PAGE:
One of the most controversial projects to come under Columbia County's purview will get a public hearing Aug. 2, preceded by a staff update meeting next Thursday, July 27.
The Columbia County Board of Commissioners is slated to grant new review of a remand application from the Port of St. Helens to rezone roughly 830 acres near Clatskanie for inclusion in the Port Westward Industrial Park.
The first meeting will come in the form of a staff meeting at 2 p.m. Thursday, July 27, in room 338 at the Columbia County Courthouse. That meeting is in preparation for the public hearing in Clatskanie at 6 p.m. Wednesday, Aug. 2, at Clatskanie High School.
The rezone project has faced heavy opposition since it was first pitched for county approval in 2013.
After Columbia County approved the rezone application, an appeal sent it to the state's Land Use Board of Appeals. LUBA agreed with petitioners, who argued the Port failed to present a compelling reason why such a vast swath of farmland needed to be converted for industrial use.
LUBA determined the rezone application needed more concrete evidence to support the request, leaving the Port to consult with a land use attorney to address the remand.
The port has since submitted a revised rezone application to the county.
Commissioners will have their first public meeting regarding the remand next week.
Thursday afternoon's special meeting will "allow staff to brief the Board of Commissioners on the upcoming hearing on the Port Westward Modified Application Remand," a meeting notice sent to media outlets states.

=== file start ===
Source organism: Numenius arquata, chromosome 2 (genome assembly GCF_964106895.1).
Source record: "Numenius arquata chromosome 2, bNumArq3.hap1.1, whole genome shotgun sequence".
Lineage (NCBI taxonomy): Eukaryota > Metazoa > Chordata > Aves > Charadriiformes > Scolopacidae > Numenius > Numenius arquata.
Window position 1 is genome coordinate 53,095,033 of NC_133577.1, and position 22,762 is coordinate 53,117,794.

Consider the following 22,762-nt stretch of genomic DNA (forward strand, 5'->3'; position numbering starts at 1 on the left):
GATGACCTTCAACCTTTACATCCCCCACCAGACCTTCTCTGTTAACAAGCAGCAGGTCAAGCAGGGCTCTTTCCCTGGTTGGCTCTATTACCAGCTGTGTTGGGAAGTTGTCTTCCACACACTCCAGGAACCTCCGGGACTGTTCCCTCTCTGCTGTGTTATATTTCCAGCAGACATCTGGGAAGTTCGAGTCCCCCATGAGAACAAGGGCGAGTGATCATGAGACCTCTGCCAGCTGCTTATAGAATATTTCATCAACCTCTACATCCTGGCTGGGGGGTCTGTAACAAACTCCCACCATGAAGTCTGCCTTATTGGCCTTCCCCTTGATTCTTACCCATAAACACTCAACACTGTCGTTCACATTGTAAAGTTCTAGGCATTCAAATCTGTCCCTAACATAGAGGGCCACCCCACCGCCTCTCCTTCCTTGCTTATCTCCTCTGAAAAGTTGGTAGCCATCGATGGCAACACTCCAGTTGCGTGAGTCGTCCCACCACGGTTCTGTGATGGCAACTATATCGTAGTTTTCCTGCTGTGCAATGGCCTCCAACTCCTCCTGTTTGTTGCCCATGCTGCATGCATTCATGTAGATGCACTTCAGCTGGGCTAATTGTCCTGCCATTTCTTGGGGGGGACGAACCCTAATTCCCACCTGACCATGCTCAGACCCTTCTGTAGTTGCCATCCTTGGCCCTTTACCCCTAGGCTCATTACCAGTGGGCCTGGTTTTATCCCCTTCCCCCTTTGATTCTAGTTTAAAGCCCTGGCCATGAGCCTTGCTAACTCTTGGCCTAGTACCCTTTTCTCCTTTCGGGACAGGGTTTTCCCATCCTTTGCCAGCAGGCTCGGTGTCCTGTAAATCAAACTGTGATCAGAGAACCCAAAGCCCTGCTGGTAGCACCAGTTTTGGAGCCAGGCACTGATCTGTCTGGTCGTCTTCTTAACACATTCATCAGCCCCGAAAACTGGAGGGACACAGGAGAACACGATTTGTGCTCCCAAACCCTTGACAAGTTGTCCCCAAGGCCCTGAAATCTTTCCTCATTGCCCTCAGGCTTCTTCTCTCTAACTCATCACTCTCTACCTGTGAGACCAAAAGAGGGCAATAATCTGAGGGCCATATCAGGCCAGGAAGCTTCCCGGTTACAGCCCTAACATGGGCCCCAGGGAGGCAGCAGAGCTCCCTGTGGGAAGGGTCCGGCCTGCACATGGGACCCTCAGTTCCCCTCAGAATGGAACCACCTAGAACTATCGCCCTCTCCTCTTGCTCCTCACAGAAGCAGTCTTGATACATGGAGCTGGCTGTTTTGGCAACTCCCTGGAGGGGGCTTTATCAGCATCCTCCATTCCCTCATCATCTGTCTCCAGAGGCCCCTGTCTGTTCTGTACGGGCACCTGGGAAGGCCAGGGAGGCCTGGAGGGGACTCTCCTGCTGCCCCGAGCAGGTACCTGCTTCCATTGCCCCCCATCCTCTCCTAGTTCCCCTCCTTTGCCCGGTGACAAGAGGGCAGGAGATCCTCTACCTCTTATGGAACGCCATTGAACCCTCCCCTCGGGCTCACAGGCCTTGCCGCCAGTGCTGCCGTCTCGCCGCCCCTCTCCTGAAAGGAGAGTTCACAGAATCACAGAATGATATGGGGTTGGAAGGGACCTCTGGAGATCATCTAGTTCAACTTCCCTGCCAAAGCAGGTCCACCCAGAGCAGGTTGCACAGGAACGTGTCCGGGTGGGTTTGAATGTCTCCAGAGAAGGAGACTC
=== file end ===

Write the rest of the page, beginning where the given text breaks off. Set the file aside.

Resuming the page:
While county commissioners have yet to have a formal review or make a decision, opponents of the project are watching closely.
Columbia Riverkeeper, one of the groups behind the appeal, is encouraging the public to write county commissioners and demand the agricultural land be kept intact.
The group is also encouraging the public to attend the Aug. 2 public hearing of the county's board of commissioners in Clatskanie. Riverkeeper dubbed a community Facebook invite "Protect Columbia County Farms."
"Farms need rural environments to thrive," a Riverkeeper petition states. "Rezoning over 800 acres of farmland to industrial land threatens existing farm businesses with increased air and water pollution and heavy traffic. "
Riverkeeper asserts the Port "wants to pave over high-quality farmland and build facilities like oil-by-rail terminals."
The group claims the rezone will decimate pristine farmland while pushing more oil-by-rail projects on the rail corridor along Highway 30.
Some Port commissioners have indicated they expect the county will support the rezone.